Review: Monday Mornings 1×1 (US: TNT; UK: Fox)

Monday Mornings

In the US: Mondays, 10/9c, TNT
In the UK: Acquired by Fox

David E Kelley used to be a lawyer. I don’t know exactly where he practised law and what kind but it must have been a very weird kind. Look back at his track record and you’ll see the likes of The Practice, sure, which was just about realistic, but he moved on to the likes of Ally McBeal, Boston Legal and most recently, Harry’s Law.

If you could sum up the general themes of Kelley’s shows, they’d be something like this:

  1. Women find this whole working thing a bit difficult, are a bit insecure and prefer to talk about relationships and stuff. Unless they’re old.
  2. It’s not so much the legal niceties of an argument that matter so much as what everyone feels should be the right one – and by everyone, I mean extremely liberal Democrats who all feel exactly the same way as David E Kelley.
  3. Gee, aren’t those non-black ethnic minorities amusing?
  4. Gee, aren’t those black ethnic minorities sassy?

That shtick (apart from options 3 and 4) can just about work with lawyers or crazy lawyers, but it starts to fall apart when you start to transfer the same principles to genres with which Kelley is unfamiliar. In fact, it can be extremely dreadful, as anyone who’s watched his pilot for Wonder Woman can attest.

Now Kelley has turned his attention to doctors and surgeons, using CNN chief medical correspondent Sanjay Gupta’s book Monday Mornings as his inspiration. The name isn’t a reference to how a surgeon is likely to start shooting people on a Monday (that would be the Boomtown Rats song ‘I Hate Mondays’); it isn’t a reference to how we all hate Monday mornings and are more than likely still hung over from the weekend. In fact, it’s a reference to a practice at certain hospitals: the ‘M&M’ conference or morbidity and mortality conference, in which doctors and surgeons all get together to look over their past week’s work, see who’s died, see what mistakes have been made and then try to learn from those mistakes.

All entirely estimable, but since Kelley can only write about lawyers and somehow turns even shows that aren’t about lawyers into shows that are – cf, again, Wonder Woman – Kelley uses the M&M as a surrogate court room in which the doctors and surgeons like Ving Rhames and Jamie Bamber are the jury, lawyers, prosecutors and defendants, and Alfred Molina – still dressed like Doctor Octopus from Spider-Man 2 – is the judge, ready to pass verdict on the guilty. Should they have done that procedure? Should they have prescribed that medicine that might have saved little Timmy’s life? His parents are outside crying, dammit.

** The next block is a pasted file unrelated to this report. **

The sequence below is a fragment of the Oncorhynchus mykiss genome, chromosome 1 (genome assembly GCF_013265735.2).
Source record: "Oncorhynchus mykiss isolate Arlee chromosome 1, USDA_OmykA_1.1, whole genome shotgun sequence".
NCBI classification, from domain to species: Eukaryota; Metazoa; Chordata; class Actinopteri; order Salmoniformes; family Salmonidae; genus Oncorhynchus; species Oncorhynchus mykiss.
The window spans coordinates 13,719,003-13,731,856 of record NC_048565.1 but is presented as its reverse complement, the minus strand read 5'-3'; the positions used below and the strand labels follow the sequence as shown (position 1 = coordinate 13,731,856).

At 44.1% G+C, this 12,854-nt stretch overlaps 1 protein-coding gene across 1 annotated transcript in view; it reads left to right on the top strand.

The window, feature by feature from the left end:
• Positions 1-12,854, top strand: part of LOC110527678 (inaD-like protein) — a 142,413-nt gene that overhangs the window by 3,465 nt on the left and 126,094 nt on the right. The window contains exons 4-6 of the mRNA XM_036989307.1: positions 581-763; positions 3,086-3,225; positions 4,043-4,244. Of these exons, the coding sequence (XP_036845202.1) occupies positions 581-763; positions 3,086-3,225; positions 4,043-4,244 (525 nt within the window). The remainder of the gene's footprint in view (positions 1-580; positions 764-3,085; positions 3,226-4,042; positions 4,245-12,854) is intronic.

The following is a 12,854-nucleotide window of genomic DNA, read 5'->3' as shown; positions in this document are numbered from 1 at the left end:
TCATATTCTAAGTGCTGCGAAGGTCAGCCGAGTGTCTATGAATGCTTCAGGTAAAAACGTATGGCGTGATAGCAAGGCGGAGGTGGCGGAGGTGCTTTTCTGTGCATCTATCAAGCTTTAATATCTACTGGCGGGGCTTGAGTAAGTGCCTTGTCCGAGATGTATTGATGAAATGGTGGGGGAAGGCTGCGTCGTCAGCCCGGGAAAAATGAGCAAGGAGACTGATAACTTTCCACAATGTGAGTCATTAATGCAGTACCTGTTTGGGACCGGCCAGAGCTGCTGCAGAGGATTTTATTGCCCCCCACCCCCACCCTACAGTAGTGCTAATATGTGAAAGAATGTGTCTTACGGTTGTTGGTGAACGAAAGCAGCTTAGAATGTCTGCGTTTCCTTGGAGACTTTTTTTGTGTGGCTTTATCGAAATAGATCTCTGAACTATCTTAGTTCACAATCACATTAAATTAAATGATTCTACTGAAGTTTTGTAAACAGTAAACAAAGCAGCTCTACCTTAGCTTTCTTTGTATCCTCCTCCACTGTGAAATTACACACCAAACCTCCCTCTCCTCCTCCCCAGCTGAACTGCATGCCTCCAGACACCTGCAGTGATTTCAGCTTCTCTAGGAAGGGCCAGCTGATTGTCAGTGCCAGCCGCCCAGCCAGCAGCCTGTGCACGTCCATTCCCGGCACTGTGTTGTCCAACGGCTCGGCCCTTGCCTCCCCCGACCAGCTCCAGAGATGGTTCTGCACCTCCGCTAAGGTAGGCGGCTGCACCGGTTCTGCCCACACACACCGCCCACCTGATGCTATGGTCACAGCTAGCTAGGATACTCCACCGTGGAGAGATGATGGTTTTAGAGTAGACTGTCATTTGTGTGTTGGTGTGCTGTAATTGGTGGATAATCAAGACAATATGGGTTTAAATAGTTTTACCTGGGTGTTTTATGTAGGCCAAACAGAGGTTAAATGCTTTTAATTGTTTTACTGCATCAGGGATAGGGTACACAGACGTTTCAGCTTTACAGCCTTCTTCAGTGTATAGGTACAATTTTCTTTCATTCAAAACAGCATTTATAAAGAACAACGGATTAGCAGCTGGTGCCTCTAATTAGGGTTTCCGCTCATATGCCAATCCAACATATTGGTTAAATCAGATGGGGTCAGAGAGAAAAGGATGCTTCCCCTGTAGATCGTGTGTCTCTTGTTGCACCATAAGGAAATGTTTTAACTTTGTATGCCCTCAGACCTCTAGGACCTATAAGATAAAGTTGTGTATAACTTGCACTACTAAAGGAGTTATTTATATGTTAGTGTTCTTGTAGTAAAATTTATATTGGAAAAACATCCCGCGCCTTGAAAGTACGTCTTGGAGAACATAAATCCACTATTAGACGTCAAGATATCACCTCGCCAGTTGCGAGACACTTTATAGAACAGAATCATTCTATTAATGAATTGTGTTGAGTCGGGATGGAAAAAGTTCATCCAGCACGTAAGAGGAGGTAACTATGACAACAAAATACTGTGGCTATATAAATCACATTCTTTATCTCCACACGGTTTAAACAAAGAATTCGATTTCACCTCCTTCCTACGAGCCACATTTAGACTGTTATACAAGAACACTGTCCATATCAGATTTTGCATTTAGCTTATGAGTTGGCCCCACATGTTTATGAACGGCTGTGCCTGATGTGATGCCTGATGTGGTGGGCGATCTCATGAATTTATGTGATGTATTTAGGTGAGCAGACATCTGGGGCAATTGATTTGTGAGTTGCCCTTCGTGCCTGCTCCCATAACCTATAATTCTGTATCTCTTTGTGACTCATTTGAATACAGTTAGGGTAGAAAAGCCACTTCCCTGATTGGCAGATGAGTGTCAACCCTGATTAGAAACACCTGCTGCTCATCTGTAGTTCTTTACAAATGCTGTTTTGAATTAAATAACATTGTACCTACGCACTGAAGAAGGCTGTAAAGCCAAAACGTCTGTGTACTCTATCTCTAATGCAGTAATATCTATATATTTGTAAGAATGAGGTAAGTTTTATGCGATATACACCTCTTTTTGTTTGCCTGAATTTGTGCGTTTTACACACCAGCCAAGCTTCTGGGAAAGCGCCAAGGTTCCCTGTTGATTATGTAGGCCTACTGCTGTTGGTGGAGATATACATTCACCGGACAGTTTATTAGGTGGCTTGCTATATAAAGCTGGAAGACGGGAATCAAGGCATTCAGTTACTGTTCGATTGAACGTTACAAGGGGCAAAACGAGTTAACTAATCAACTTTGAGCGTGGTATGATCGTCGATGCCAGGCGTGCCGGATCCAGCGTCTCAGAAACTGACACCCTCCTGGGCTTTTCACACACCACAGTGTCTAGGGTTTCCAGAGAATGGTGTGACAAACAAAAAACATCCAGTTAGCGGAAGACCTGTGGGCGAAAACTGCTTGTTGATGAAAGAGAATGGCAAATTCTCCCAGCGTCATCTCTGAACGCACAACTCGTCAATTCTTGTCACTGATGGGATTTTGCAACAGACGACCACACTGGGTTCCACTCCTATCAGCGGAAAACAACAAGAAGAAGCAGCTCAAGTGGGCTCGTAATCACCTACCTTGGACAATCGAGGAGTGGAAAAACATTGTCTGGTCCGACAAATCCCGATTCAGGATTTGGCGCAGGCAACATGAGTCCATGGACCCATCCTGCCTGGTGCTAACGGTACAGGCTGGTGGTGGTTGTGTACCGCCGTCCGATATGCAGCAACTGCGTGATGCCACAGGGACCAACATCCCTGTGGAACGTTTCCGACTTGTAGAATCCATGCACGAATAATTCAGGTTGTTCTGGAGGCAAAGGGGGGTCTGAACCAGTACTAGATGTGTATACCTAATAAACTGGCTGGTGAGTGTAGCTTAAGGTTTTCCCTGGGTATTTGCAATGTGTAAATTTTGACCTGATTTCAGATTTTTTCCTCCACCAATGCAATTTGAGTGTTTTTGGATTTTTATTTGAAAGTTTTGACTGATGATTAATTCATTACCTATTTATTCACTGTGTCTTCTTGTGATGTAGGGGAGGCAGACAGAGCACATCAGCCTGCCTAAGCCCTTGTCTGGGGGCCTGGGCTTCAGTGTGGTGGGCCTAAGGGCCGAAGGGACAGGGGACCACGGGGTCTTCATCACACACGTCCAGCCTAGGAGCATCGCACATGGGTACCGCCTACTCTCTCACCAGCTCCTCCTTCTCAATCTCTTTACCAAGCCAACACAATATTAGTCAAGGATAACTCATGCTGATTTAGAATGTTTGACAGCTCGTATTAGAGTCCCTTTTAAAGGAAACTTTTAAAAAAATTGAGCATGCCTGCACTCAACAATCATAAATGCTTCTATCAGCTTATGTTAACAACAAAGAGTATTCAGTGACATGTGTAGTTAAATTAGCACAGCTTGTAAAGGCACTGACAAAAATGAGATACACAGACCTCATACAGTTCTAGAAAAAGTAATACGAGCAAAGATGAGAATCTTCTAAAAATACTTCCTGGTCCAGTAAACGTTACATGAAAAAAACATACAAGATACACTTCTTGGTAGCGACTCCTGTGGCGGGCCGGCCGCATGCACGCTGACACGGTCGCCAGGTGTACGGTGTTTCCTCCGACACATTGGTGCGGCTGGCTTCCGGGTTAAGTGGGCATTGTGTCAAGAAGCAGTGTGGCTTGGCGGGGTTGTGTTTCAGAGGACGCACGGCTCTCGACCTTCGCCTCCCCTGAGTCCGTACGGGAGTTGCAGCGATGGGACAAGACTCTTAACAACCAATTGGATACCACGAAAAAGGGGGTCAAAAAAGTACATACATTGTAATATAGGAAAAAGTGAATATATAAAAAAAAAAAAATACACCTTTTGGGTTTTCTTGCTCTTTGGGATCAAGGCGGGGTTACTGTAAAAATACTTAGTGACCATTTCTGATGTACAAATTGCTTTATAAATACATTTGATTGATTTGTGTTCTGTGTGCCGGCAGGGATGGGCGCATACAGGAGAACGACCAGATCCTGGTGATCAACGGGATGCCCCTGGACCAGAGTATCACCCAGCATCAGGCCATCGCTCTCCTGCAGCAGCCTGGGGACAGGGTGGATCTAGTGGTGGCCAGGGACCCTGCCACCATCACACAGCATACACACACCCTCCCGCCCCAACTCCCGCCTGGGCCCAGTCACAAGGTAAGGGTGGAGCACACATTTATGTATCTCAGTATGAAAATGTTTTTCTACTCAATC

Does it matter? Because the Kelley guide to medicine is pretty much the same as the Kelley guide to law: ignore what’s practical, contra-indicated, clinically proven, probable and everything else, and focus instead on what feels right.

Here’s a trailer – it’s not even one-tenth as annoying as the show itself.

Doctors face life-and-death decisions each and every day as they fight against often-impossible odds to save their patients. When things don’t go as they should, it’s up to their medical colleagues to determine what went wrong and learn from those costly mistakes.

Monday Mornings follows the lives of doctors as they push the limits of their abilities and confront their personal and professional failings. Every Monday, the doctors must gather with their peers for a confidential review of complications and errors in patient care.

Leading the staff at Chelsea General are Dr. Harding Hooten, the steely-eyed chief of surgery, and Dr. Jorge Villanueva, the hospital’s trauma chief. Their cadre of medical talent includes hotshot neurosurgeons Dr. Tyler Wison and Dr. Tina Ridgeway; the abrasive Dr. Buck Tierney; the socially challenged Dr. Sung Park; the petite-but-formidable Dr. Sydney Napur; and inquisitive resident Dr. Michelle Robidaux.